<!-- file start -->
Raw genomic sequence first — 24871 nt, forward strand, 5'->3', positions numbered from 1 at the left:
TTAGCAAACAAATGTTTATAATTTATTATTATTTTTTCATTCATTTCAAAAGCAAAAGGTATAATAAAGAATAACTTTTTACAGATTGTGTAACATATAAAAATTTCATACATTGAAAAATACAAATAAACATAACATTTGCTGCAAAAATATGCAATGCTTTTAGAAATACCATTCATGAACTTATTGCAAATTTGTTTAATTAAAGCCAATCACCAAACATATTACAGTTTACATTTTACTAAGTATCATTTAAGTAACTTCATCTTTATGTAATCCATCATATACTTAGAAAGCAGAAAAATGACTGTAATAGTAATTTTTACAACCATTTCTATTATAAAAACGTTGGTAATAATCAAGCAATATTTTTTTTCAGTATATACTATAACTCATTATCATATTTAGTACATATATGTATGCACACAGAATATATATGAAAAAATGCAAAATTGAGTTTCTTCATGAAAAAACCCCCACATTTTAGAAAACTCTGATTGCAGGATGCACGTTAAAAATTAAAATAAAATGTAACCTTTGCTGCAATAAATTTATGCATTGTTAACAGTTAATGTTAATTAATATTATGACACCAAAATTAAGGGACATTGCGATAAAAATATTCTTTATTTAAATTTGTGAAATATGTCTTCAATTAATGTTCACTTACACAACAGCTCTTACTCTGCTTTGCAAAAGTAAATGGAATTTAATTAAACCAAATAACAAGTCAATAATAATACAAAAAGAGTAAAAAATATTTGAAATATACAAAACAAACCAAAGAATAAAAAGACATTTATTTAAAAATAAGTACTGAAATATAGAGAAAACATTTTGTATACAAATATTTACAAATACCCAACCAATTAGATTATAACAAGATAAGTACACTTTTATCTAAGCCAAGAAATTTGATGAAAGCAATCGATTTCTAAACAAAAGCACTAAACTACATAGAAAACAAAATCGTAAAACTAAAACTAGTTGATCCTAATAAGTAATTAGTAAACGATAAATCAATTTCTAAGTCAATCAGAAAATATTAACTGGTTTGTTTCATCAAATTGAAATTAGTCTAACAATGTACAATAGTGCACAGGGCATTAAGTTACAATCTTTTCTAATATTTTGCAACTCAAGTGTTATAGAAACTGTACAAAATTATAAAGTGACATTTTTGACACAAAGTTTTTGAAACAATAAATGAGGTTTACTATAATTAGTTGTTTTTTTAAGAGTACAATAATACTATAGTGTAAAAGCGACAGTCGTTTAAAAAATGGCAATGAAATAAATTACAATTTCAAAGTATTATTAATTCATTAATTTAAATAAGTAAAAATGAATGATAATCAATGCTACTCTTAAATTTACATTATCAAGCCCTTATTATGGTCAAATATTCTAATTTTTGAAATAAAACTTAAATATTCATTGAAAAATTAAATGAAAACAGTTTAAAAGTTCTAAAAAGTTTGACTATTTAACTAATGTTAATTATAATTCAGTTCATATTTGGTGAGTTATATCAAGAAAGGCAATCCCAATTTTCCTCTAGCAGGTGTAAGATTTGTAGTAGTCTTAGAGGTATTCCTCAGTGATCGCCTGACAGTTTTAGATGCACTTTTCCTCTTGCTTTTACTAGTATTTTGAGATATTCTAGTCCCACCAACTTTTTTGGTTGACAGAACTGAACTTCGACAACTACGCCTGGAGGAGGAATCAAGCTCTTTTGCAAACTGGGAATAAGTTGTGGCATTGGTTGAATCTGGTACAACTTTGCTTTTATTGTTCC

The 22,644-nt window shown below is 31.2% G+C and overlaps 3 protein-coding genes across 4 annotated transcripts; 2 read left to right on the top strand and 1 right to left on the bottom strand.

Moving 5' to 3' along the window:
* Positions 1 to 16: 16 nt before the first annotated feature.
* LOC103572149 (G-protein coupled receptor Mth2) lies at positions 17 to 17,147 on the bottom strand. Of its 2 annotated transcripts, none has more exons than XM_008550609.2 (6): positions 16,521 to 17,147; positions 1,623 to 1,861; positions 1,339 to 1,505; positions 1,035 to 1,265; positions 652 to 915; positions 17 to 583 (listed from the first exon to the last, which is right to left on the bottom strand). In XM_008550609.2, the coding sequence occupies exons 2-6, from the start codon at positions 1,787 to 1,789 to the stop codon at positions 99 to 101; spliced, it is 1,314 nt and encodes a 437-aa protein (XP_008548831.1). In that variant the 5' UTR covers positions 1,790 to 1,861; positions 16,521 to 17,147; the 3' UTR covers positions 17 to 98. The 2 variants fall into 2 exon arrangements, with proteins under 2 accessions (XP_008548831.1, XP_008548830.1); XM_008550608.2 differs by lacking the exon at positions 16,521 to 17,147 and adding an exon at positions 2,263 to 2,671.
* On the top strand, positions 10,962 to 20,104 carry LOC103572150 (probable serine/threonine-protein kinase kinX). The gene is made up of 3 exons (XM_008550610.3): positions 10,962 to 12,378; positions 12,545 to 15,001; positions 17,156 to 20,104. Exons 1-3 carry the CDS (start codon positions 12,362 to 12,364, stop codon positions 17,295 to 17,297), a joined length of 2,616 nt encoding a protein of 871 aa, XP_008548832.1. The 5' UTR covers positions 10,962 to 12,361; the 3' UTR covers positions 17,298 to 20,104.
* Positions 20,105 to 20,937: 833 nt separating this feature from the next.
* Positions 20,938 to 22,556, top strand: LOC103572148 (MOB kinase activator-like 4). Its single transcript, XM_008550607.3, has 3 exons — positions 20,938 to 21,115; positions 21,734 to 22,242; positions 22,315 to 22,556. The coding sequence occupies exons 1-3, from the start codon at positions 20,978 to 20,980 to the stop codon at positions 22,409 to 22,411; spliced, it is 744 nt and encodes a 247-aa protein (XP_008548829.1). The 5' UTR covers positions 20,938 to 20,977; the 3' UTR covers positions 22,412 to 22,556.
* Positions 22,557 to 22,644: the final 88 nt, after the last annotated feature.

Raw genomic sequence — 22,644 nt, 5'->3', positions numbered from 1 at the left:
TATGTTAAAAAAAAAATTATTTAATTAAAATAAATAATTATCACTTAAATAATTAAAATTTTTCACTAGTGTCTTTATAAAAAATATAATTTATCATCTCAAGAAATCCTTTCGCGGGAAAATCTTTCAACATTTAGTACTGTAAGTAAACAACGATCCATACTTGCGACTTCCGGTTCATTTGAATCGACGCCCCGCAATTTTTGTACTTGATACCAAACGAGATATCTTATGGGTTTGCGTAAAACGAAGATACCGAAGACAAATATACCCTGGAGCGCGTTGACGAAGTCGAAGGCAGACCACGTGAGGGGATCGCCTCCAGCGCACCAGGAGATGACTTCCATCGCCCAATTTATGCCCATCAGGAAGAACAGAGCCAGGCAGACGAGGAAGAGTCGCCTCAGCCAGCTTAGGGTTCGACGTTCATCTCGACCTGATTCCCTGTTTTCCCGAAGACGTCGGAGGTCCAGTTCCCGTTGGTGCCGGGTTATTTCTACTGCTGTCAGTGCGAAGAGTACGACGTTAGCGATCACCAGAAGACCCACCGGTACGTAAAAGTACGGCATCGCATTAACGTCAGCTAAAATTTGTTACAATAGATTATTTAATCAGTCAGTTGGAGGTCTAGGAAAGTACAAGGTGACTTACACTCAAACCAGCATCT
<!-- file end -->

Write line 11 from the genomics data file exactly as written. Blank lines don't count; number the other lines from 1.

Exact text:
Raw genomic sequence — 22,644 nt, 5'->3', positions numbered from 1 at the left: